Skip Santorini. It has nothing on this beautiful (and much cheaper) Greek island

Skip Santorini. It has nothing on this beautiful (and much cheaper) Greek island
The fishing village of Klima is quaint and colorful.
Skip Santorini. It has nothing on this beautiful (and much cheaper) Greek island

The small Mandrakia village on the Greek island of Milos.

Skip Santorini. It has nothing on this beautiful (and much cheaper) Greek island
A view of Klima, a fishing village, from the water.
Skip Santorini. It has nothing on this beautiful (and much cheaper) Greek island
Beachgoers sunbathe on the bright white rocks at Sarakiniko beach.

The small Mandrakia village on the Greek island of Milos.

Dramatic cliffs, blue-domed churches and insane sunsets land Santorini on pretty much every traveler's bucket list. I was there earlier this month and I'll admit, it's a beautiful island.

But I found every other Greek island I visited to be far more enjoyable.

Here's the thing: Everyone and their mother wants to see Santorini. And in my opinion, it's far too crowded, even in the shoulder season, when I visited. Cruises dock at port overnight and by 9 a.m. thousands of day trippers flood the town of Fira, armed with selfie sticks and strollers (which don't fare well on the tiny steps and narrow walkways, by the way). By the time the sun is starting to set over the Aegean, everyone on the island crowds into the tiny village of Oia, clamoring for the perfect Instagram shot.

I don't think crowded places are inherently unenjoyable. But not-crowded places are inherently more enjoyable.

A few days later I found myself on another Greek Cycladic island not too far away: Milos. It was the opposite of Santorini in all the best ways, and still had everything I wanted from a Greek island vacation. (Yes, there were still plenty of whitewashed homes with blue shutters.)

Below are just a few of the things I loved about Milos. Check out the gallery for some photos that just might convince you to book the flight ASAP.

White sandy beaches, a beach heated by geothermal hot springs, a beach only accessible by ladder — Milos has 'em all. Rent a scooter, car or ATV (like we did) and find your favorite. My personal favorites include the aforementioned Paleochori Beach on the south side of the island where you can find hot spots of warm water in the sea, heated by small geothermal springs.

Sarakiniko Beach is also unlike anything I've seen before. The bright white volcanic rock formations make you feel like you're on the moon and the water looks even bluer juxtaposed beside them.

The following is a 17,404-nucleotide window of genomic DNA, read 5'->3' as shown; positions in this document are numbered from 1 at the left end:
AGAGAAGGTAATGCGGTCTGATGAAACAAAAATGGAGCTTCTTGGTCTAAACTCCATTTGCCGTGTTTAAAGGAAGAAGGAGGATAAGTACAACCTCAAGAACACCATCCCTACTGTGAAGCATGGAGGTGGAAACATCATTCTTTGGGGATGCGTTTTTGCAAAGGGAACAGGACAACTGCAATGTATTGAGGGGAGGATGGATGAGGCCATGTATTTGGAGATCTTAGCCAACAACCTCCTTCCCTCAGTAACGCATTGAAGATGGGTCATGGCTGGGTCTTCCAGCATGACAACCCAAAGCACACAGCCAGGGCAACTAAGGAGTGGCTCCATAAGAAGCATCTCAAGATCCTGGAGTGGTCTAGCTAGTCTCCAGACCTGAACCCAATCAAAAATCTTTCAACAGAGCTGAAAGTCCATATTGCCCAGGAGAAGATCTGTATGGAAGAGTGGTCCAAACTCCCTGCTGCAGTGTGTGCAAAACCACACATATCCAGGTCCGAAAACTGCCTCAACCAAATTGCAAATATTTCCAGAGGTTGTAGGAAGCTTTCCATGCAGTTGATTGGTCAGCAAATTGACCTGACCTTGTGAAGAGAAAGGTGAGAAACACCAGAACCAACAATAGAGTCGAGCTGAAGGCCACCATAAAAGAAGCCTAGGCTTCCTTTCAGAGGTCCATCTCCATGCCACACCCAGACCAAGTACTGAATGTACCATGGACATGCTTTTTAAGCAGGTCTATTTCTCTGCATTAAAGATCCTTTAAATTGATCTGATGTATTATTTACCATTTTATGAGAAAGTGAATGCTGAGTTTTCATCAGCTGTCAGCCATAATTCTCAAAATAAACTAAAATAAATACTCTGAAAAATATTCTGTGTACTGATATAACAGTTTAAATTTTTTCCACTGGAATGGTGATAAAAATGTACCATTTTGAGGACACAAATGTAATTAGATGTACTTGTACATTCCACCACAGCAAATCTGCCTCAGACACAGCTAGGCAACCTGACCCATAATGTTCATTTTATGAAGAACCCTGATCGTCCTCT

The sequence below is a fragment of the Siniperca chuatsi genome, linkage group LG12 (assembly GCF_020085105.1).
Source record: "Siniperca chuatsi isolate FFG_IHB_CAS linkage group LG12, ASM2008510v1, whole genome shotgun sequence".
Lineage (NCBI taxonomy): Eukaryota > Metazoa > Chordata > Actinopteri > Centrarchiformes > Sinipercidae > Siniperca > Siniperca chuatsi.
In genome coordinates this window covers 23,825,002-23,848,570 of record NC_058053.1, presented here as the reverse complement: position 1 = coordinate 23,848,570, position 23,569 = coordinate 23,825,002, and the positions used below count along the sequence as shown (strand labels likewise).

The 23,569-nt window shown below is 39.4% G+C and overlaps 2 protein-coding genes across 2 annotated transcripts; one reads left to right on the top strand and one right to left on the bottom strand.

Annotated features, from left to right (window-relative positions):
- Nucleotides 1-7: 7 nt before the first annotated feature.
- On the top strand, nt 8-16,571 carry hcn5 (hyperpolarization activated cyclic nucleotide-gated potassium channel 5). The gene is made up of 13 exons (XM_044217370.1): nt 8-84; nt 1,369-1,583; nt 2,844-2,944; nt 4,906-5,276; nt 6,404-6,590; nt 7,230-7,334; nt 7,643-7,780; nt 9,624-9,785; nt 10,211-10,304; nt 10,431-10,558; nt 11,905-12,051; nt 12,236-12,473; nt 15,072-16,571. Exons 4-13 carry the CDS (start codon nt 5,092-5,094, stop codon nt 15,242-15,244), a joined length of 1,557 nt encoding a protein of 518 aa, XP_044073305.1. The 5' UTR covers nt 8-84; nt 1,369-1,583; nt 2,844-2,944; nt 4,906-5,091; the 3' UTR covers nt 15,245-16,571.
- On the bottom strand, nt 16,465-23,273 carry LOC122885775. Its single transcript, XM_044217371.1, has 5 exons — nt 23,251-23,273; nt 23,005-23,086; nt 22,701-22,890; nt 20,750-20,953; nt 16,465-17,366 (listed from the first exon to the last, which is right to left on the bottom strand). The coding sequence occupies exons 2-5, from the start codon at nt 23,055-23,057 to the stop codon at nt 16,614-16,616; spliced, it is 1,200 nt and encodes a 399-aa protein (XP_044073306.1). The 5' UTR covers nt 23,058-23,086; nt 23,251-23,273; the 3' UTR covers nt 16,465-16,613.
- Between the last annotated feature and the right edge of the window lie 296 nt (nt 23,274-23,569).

Make sure you ask your hotel concierge or another local which beach is best based on the day's wind conditions so you can find a relaxing and safe spot to swim.

Pretty much the entire Western half of the island is off limits to rental vehicles because of rough roads (and snakes), so the best way to appreciate the beauty of the entire island is by boat.

Almost every tour stops at the Kleftiko Caves, where you can jump into the turquoise water and swim between towering white rocks. They'll also take you to other swim spots and pristine beaches that you wouldn't otherwise see.

For a quieter adventure, I went with a tour that capped the number of people on board to 20 (some companies take upwards of 40 people at a time). You should book the date of your boat trip based on wind conditions, if your schedule has some flexibility. Ask the company what day they expect to be best.

Alright you get it, the island's natural rock formations and beaches are stunning. But Milos also boasts a cute town with the blue-shuttered buildings and winding walkways you imagine of a quaint village in the Cyclades. Hike up to Plaka Castle for the best view of sunset, then walk back down into town for drinks and dinner on an outdoor terrace.

No cars or motorbikes are allowed inside Plaka, but there are large free parking lots on the outskirts of town.

After a day of exploring beaches and caves, you'll have worked up an appetite. Lucky for you there's lots of amazing food to be found on Milos, especially when it comes to seafood. We loved Avli in Plaka, where the pasta with prawns for two was more like a serving size for a family of six. O! Hamos is a foodie paradise, but go early to put your name in because the word has definitely gotten out.

I found TripAdvisor and travel blogs to be a pretty reliable starting point for finding restaurants, but asking around works even better.

And if you're even a casual drinker, order wine with dinner. The house white will do for all but the sommelier types and it'll make you feel European to slowly enjoy it in the bustling plaza.

Accommodations on Milos are substantially cheaper than you'd find in Santorini. Our hotel room was about 100 euro ($110) per night and it had a balcony with an sea view. I'd guess that price would be at least double in the more popular parts of Santorini. There are also plenty of cheaper hostel and hotel options, note that prices often vary from low to high season.

Beach chairs at organized beaches cost around 15 euro ($16.5) for a pair (with an umbrella) versus 50 euro each at popular Mykonos spots.

Food and drink prices were also 15 to 20 percent cheaper in Milos than in Mykonos and Santorini, in my experience.

It's always the people you meet on your travels that make the biggest impression, and the people in Milos were insanely nice. We had so much fun with the crew on our boat tour (Drougas Sailing), we went out to dinner and drinks with them afterwards. I considered our hotel price a splurge, but the warmth and hospitality of the family who owned it made our stay so memorable. (It was Psaravolada Resort on the island's south side, if you're wondering.)

They made it known I'd always be welcome on my next trip to Milos. And believe me, I'll be back.